Recent News

First Longtail release of the year
Friday, June 01, 2018

In the early morning of Monday, 28th May, Roma Hayward, Animal Care and Quarantine Officer, released our first rehabilitated longtail of the season.

Plein Air Society paints on Trunk Island
Friday, June 01, 2018

After meeting Dr. Ian Walker at a Bermuda Tourism Authority event, Rhona Emmerson was able to arrange for her group of artists - the Plein Air Society - to take a trip out to Trunk Island for a morning of painting on Sunday, 22nd April.

MSA students hold Toad-ally Terrific event
Thursday, May 24, 2018

Pupils from a convent school are helping Bermuda’s struggling toad population.

Video: Bridget The Sea Turtle’s Rehabilitation
Saturday, May 19, 2018

The Bermuda Tourism Authority has released a video highlighting the successful rehabilitation of a sea turtle named ‘Bridget’, with the video also providing tips on how to help if you find an injured turtle.

Endangered predators may lead to erosion of reefs
Thursday, May 17, 2018

Major marine predators including groupers and snappers are endangered, a scientist has warned.


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Latest News

All the latest updates and news from the Bermuda Aquarium, Museum, and Zoo, one of Bermuda's leading visitor attractions!

Parrotfish Checkup
Bermuda Zoological Society
Wednesday, May 02, 2018

Excerpt from WILD News April 2018

When new fish arrive at BAMZ, they must first undergo a minimum of 30 days quarantine in order to diagnose any marine parasites which, if left untreated, can infect the other inhabitants of the aquarium hall tanks.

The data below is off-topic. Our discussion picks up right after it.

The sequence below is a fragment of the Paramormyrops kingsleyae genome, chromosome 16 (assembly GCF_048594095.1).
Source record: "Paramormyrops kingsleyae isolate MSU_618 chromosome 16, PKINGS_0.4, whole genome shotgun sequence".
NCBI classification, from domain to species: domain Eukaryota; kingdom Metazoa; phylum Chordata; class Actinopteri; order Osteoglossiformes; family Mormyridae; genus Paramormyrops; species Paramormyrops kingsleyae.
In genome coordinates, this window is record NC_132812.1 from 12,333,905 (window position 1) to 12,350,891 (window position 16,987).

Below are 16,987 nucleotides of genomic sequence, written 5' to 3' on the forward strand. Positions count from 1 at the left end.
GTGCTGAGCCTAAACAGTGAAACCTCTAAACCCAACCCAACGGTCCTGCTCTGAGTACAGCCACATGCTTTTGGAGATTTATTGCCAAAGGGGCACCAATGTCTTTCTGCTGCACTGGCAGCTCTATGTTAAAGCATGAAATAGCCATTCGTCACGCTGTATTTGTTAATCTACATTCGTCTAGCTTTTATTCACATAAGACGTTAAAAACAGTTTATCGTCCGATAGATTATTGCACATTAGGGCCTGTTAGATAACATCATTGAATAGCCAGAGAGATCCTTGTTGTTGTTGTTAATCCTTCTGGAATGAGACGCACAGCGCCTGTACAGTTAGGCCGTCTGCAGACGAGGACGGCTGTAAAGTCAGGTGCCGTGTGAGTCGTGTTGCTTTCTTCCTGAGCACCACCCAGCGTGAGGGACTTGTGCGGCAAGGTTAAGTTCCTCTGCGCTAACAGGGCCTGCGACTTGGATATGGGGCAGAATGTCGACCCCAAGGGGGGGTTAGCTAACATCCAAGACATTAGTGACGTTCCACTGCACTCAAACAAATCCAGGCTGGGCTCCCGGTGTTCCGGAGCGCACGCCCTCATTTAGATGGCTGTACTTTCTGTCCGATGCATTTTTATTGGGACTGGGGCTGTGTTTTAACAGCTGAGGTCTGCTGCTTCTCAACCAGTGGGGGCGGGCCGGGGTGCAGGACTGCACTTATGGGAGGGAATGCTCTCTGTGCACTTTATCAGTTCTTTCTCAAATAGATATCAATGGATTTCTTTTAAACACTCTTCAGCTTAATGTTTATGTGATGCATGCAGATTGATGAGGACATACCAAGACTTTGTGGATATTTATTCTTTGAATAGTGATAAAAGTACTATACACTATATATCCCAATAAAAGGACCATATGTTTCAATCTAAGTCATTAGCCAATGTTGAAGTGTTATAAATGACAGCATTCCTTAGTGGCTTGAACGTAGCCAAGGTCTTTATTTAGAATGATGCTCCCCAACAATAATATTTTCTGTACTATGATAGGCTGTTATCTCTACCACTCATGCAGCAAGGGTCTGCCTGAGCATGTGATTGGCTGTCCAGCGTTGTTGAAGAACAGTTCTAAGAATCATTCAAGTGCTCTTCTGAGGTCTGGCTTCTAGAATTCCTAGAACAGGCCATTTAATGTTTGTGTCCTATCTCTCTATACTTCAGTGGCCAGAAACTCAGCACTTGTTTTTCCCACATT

On Thursday, 22nd March, Patrick Talbot, Curator of the Bermuda Aquarium, Museum and Zoo, with the assistance of Marine Collector, Jorge Sanchez, conducted the examination of the quarantined blue parrotfish, queen parrotfish, and rainbow parrotfish before their transfer into the display tanks.

Blue parrotfish going under anesthetic

Blue parrotfish being removed from anesthetic

Before each fish was examined, they were first anesthetized in a solution rendering them unconscious and insensible to any pain. The length of time it took for each fish to go to sleep, was also the approximate amount of time it would remain sedated, giving Mr. Talbot an idea of how much time he had to take samples from the fish.

Blue parrotfish having its gills clipped

Queen parrotfish going under anesthetic

Each fish went through the same procedure; after sedation, they were removed from the water and placed on a cushion wrapped in plastic. Mr. Talbot quickly took a scale scrape, and a gill clipping - basically taking a sample of the skin mucous covering the scales and a tiny gill biopsy. The fish was then placed in a tub of fresh water, and Mr. Sanchez bubbled oxygen in the water surrounding the gills. The fresh water acted as final medication of sorts, as it would kill most external parasites (should there be any) and the bubbled gas helped ensure the fish had oxygen during its recovery from the anesthetic. After a few minutes, the animal was responsive and returned to a separate tank to await results of the procedure.

Rainbow parrotfish being measured

Mr. Sanchez running oxygen over the Rainbow parrotfish gills to aid in its recovery from the anesthetic

Once all the fish were sampled, Mr. Talbot took the scale scrapings and the gill clippings into the laboratory to be examined under a microscope for parasites infections, such as protozoa. If a parasite was found on either sample, the fish would have to go through another two weeks of quarantine and further treatment.

Gill clippings on a slide ready to be examined under a microscope

Gill clippings being examined

400x magnification of gill clippings

Thankfully, upon completion of the examination, all three fish were parasite free and received a clean bill of health. The queen and blue parrotfish were placed in the parrotfish habitat in the Aquarium Hall, and the rainbow parrotfish was placed in the North Rock habitat.

Rainbow parrotfish in the North Rock habitat

Queen parrotfish in the parrotfish habitat